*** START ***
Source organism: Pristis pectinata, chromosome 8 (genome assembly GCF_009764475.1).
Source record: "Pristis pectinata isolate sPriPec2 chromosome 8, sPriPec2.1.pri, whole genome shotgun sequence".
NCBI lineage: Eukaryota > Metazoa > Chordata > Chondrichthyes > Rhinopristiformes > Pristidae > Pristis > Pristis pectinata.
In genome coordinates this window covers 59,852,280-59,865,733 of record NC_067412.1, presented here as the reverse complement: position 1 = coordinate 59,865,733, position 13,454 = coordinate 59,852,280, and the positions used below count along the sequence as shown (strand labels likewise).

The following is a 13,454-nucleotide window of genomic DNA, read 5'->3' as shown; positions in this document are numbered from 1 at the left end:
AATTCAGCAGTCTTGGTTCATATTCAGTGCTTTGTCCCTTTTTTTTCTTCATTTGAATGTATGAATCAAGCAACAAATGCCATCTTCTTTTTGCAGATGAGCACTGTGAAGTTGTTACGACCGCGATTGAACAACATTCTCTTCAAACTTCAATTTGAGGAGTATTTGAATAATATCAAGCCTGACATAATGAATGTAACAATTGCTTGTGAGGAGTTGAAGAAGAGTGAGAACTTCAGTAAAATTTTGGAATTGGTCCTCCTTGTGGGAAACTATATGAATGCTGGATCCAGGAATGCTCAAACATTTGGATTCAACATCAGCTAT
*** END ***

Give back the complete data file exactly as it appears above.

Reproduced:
Source organism: Pristis pectinata, chromosome 8 (genome assembly GCF_009764475.1).
Source record: "Pristis pectinata isolate sPriPec2 chromosome 8, sPriPec2.1.pri, whole genome shotgun sequence".
NCBI lineage: Eukaryota > Metazoa > Chordata > Chondrichthyes > Rhinopristiformes > Pristidae > Pristis > Pristis pectinata.
In genome coordinates this window covers 59,852,280-59,865,733 of record NC_067412.1, presented here as the reverse complement: position 1 = coordinate 59,865,733, position 13,454 = coordinate 59,852,280, and the positions used below count along the sequence as shown (strand labels likewise).

The following is a 13,454-nucleotide window of genomic DNA, read 5'->3' as shown; positions in this document are numbered from 1 at the left end:
AATTCAGCAGTCTTGGTTCATATTCAGTGCTTTGTCCCTTTTTTTTCTTCATTTGAATGTATGAATCAAGCAACAAATGCCATCTTCTTTTTGCAGATGAGCACTGTGAAGTTGTTACGACCGCGATTGAACAACATTCTCTTCAAACTTCAATTTGAGGAGTATTTGAATAATATCAAGCCTGACATAATGAATGTAACAATTGCTTGTGAGGAGTTGAAGAAGAGTGAGAACTTCAGTAAAATTTTGGAATTGGTCCTCCTTGTGGGAAACTATATGAATGCTGGATCCAGGAATGCTCAAACATTTGGATTCAACATCAGCTAT